Disseminated Intravascular Coagulation (DIC)

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Disseminated Intravascular Coagulation (DIC)
Disseminated intravascular coagulation (DIC) is a case of uncontrolled activation of proteins that are involved in the clotting process such as thrombin, fibrinolytic proteins, platelets, and coagulation factors. DIC occurs due to inflammation, trauma, infection, and shock. The presence of mucocutaneous bleeding is an evidence of DIC. Disseminated intravascular coagulation has acute and chronic phases. In acute phase, a patient will have severe symptoms while in chronic phase a patient may suffer from inflammation of blood vessels or adenocarcinoma.
DIC started by activating the coagulation factors at any stage in the pathway. First step in the pathway started by activating the thrombin, which then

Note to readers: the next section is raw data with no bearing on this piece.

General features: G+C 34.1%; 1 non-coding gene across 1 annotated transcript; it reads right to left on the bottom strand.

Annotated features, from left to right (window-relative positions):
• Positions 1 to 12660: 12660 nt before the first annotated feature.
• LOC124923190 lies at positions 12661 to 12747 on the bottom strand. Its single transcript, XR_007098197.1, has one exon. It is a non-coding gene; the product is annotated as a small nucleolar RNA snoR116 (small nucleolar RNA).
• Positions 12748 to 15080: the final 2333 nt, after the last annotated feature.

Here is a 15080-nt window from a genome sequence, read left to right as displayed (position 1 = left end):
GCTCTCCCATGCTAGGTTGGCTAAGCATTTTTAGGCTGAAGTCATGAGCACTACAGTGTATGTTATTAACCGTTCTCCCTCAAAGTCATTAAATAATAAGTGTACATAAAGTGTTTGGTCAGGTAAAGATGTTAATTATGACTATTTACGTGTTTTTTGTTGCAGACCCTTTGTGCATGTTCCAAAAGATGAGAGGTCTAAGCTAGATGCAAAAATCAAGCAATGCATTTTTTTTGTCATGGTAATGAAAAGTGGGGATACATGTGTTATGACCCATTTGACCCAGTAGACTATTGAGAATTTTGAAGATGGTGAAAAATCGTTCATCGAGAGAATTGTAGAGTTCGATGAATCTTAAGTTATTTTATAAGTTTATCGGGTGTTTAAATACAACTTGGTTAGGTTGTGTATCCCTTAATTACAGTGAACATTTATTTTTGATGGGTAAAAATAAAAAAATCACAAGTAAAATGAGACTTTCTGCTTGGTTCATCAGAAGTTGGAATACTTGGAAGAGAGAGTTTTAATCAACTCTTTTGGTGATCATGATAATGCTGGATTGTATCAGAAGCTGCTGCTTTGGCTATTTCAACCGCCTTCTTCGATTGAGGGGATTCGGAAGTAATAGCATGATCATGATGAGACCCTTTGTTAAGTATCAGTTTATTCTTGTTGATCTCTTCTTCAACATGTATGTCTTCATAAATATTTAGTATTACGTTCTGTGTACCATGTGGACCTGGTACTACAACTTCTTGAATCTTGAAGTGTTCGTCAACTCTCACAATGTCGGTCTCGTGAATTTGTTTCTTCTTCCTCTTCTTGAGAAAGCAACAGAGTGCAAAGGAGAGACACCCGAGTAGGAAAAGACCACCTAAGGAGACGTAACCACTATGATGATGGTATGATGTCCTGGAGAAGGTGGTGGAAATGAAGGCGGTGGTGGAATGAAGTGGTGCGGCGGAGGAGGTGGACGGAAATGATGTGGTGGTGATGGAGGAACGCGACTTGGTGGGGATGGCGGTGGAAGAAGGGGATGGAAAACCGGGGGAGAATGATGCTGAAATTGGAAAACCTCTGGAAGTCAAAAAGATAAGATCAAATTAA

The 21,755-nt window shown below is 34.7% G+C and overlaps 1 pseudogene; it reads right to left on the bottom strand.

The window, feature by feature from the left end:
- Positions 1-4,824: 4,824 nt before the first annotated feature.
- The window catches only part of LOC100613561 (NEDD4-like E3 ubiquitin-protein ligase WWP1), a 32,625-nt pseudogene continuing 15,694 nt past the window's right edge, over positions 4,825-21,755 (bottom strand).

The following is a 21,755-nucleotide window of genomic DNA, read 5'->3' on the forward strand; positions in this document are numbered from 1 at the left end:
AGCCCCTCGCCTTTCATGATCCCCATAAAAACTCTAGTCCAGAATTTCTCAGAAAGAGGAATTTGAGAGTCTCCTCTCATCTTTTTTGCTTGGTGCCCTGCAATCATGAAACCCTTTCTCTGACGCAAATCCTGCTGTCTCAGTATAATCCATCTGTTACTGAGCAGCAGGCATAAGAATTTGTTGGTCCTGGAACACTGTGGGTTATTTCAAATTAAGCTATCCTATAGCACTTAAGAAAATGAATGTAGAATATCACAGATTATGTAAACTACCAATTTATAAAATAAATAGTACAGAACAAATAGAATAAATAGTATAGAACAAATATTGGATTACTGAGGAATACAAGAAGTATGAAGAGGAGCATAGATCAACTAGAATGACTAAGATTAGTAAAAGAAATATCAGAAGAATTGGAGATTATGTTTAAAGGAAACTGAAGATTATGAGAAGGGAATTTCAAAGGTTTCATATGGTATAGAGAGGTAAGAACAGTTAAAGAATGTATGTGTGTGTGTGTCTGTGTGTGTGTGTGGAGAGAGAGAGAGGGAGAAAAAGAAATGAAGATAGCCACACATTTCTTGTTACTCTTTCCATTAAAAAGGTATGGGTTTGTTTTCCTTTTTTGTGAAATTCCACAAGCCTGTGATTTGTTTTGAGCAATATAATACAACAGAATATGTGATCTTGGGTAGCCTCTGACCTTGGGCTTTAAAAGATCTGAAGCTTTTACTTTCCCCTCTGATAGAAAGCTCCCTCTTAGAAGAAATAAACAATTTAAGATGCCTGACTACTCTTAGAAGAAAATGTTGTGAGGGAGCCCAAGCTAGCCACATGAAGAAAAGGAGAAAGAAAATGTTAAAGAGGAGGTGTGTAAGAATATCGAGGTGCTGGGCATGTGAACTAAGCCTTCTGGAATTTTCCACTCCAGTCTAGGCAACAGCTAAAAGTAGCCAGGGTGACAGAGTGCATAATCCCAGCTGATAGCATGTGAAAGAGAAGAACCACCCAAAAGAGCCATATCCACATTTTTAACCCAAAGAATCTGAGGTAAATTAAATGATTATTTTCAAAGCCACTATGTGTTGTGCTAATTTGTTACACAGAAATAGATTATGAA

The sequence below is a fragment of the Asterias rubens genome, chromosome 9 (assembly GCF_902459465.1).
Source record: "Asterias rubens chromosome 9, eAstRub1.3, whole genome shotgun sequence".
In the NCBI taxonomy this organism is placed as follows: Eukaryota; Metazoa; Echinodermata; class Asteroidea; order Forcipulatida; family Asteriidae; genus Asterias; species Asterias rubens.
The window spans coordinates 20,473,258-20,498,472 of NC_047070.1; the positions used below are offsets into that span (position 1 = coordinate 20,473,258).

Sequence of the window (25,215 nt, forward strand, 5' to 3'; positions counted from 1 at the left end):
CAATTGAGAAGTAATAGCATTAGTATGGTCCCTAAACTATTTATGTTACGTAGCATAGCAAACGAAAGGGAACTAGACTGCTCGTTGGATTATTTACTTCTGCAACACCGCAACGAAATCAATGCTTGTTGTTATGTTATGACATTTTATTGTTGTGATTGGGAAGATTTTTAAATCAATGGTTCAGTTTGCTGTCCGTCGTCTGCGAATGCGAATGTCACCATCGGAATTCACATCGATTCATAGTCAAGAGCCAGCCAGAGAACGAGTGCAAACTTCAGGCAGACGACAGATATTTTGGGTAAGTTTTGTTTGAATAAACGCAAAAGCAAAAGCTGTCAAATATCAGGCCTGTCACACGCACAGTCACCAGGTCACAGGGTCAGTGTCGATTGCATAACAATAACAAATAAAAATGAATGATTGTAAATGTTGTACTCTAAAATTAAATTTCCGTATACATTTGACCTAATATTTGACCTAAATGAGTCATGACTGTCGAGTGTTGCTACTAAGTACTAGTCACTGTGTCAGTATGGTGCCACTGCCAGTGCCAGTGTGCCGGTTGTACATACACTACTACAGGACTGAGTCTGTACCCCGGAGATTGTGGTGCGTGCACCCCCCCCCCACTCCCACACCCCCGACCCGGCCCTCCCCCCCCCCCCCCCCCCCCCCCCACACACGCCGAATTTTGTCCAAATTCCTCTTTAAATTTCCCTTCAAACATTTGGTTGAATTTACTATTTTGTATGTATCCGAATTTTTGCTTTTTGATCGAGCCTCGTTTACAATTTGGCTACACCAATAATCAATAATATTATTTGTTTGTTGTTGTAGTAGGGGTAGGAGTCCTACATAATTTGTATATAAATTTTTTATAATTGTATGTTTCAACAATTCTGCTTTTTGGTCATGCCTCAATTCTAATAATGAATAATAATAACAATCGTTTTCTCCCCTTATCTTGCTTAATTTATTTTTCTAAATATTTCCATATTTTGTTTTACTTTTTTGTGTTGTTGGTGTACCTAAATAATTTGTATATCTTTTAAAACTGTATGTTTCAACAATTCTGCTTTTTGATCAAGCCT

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On the other hand, the plasmin flows in the plasma and dissolves all fibrin forms. The degradations of fibrin are labeled as follows: E, D, Y, X, and D-dimer. E, D, Y, and X come from fibrin polymers, monomers, or fibrinogen while D-dimer comes from the cross-linked form of fibrin. The polymer form of fibrin activates the platelets, which motivates the coagulation pathway and causes thrombocytopenia. In the meantime, protein S, C, and antithrombin are lost upon the…show more content…
Then, antibiotics, surgery, anti-inflammatory agents, or obstetric procedures may regulate hemostasis, mainly in chronic DIC. However, in acute phase of DIC, two categories of treatment are available as follows: treatments that slow the coagulation process and therapies that substitute the coagulation factors and the missing platelets. Heparin also can be used to stop the uncontrolled stimulation of the coagulation cascade due to the antithrombotic properties. Careful monitoring of heparin is required because the heparin can worsen the bleeding. Red blood cell administration, thawed frozen plasma, and platelets transfusion may be use based on the patient
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